Iran Highlights Part 3: The Desert

Alternate title for this post: all the pictures in Iran that didn't fit into another blog post.

Let's be real: most of Iran is desert. But the desert is not nearly as homogeneous as you might expect - there is semi-arid desert with brush and sparse trees; there are high mountains and empty salt lakes; there are cities rising up out of the sand, built from the desert itself. Even though I am a lover of all things lush and green, I was never, ever bored of the desert.

Thunderstorm rolling into the city from the mountains north of Tehran. My first night in Iran.

The Old City of Yazd

The inhabitants of the desert city of Yazd have found ways to survive there for over 5,000 years. Ancient Yazdians constructed their homes out of mud bricks; used complicated systems to bring water down from underwater mountain springs; built wind towers to cool their homes in the summer; and even found ways to make ice from the cold winter months last through the heat of the summer. While most residents have now moved to newer parts of the city and use modern technology to make ice and cool their homes, the Old City of Yazd gives visitors a chance to appreciate the ingenuity of ancient desert dwellers.

The older doors have two knockers - one for male visitors, one for female. They make different sounds, so that women inside know if they need to put on a head scarf before they answer the door.

Tunnels to keep out of the sun; narrow, shaded streets; wind towers attached to a water storage tank; imam on a motorbike.
Towers of Silence

The followers of the ancient Zoroastrian religion did not believe in burial or cremation, because they believe it contaminated the earth and fire, elements that they consider holy. So instead the used these Towers of Silence (doesn't that sound ominous) to dispose of the dead. Bodies were placed inside the open-topped towers to be eaten by vultures.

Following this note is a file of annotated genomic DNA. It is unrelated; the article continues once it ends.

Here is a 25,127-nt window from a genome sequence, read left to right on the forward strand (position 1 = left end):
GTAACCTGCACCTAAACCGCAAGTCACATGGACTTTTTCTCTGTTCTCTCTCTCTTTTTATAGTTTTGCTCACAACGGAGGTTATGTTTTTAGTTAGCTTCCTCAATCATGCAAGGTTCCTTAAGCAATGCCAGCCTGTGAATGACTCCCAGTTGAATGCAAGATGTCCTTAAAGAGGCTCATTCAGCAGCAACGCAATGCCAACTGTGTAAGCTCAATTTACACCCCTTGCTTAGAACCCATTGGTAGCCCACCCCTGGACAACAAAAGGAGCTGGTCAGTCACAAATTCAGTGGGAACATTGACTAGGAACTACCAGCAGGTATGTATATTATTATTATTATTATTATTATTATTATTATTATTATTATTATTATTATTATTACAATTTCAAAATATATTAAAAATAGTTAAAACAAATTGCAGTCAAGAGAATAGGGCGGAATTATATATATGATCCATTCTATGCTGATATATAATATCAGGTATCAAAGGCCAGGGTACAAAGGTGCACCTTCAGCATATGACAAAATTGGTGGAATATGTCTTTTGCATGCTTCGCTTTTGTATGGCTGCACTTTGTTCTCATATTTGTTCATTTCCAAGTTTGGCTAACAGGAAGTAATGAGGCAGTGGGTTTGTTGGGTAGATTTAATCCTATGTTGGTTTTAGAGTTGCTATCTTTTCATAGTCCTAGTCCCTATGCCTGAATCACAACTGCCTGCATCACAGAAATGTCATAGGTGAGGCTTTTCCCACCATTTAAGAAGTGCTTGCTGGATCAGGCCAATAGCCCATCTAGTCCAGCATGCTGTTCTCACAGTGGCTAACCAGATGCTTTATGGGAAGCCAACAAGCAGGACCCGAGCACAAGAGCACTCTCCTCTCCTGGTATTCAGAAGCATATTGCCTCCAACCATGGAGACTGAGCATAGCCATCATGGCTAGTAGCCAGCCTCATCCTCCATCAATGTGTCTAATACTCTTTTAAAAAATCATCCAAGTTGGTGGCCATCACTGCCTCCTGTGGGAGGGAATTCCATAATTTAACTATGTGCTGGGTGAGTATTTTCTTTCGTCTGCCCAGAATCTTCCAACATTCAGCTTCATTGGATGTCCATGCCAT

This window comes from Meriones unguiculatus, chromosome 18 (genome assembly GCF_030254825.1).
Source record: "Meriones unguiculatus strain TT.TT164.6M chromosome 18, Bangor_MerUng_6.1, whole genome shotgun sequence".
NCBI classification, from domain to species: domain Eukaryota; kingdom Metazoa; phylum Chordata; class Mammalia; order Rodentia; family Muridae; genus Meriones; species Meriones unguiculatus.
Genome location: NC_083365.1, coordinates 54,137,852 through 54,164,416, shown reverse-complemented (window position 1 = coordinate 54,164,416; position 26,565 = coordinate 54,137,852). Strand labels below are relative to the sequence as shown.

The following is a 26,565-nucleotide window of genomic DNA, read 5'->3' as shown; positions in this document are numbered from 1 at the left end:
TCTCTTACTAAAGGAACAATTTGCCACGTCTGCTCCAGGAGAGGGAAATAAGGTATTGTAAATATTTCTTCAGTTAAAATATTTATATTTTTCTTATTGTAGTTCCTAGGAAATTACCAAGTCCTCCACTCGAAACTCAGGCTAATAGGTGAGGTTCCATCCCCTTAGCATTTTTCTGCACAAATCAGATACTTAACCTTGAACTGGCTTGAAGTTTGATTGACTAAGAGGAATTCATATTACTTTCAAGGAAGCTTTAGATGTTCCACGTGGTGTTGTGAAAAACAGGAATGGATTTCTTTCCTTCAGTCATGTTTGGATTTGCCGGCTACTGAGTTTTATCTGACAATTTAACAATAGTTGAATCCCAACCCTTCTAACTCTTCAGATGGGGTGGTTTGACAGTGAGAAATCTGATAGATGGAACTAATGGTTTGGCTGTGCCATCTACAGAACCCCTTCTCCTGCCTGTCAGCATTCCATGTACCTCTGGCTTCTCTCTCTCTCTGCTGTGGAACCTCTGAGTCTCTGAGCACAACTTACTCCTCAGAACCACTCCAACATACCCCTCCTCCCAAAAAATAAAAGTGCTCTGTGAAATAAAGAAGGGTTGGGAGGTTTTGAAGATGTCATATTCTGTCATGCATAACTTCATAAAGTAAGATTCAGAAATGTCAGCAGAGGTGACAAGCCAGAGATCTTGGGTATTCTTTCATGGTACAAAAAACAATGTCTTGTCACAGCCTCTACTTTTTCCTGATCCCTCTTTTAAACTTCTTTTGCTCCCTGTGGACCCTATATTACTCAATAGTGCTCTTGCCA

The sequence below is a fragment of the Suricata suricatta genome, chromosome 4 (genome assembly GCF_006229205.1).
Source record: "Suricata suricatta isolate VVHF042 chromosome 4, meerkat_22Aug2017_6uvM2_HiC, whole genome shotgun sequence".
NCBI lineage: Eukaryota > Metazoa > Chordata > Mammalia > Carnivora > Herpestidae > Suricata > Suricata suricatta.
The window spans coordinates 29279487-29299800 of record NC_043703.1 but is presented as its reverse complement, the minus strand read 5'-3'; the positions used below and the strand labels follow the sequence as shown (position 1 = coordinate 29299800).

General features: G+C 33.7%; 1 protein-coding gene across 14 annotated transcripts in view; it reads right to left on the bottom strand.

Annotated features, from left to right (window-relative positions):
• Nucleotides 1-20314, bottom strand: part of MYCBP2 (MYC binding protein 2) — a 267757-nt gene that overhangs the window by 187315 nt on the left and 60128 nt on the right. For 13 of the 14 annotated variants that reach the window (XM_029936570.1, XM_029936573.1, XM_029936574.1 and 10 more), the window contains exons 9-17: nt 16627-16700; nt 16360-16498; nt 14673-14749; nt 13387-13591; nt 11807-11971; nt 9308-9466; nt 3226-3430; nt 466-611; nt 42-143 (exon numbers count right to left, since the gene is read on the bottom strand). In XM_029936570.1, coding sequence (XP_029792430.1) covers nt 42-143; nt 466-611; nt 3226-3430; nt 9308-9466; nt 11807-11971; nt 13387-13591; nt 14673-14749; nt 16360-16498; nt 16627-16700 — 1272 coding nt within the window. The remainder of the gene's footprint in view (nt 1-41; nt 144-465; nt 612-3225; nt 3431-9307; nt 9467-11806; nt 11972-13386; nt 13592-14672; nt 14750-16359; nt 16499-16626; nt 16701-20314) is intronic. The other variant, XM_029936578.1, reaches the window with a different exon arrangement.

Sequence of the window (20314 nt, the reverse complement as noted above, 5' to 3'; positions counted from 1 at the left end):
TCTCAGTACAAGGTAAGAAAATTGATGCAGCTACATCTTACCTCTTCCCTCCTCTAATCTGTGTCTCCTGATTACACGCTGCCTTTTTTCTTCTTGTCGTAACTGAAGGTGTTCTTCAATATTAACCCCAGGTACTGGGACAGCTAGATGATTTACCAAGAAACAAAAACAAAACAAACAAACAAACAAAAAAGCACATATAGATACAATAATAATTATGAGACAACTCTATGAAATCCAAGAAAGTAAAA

Persian Gardens 

These gardens, which as a group have been named a UNESCO World Heritage Site, date back to the 6th century BC. They were meant to symbolize Eden, and always include the four Zoroastrian elements of sky, earth, water and plants. Under the shade of towering green trees, you completely forget that you are in the middle of the desert.

Iranians are picnicking pros. 

Doesn't look like a desert, does it?

This lady is apropos of nothing, but I saw her sitting at one of the gardens and just loved her.

Judith and Cecelia with new friends at one of the gardens. 

Salt Flats

These inland salt lakes used to fill up seasonally with water, but lately most of them stay dry year round due to increased upstream water use and drought. There are industrial salt harvesting sites set up, but we also saw people pull off the road, scrape up some salt for home, and drive away!

While this looks like solid ground, and in fact I saw a Jeep parked out in the middle of one, when I stepped off the raised path onto the lake bed to get a better picture, I cracked the surface and sank ankle deep into extremely salty water. It was a long walk back to the bus with a wet, crusty shoe. 


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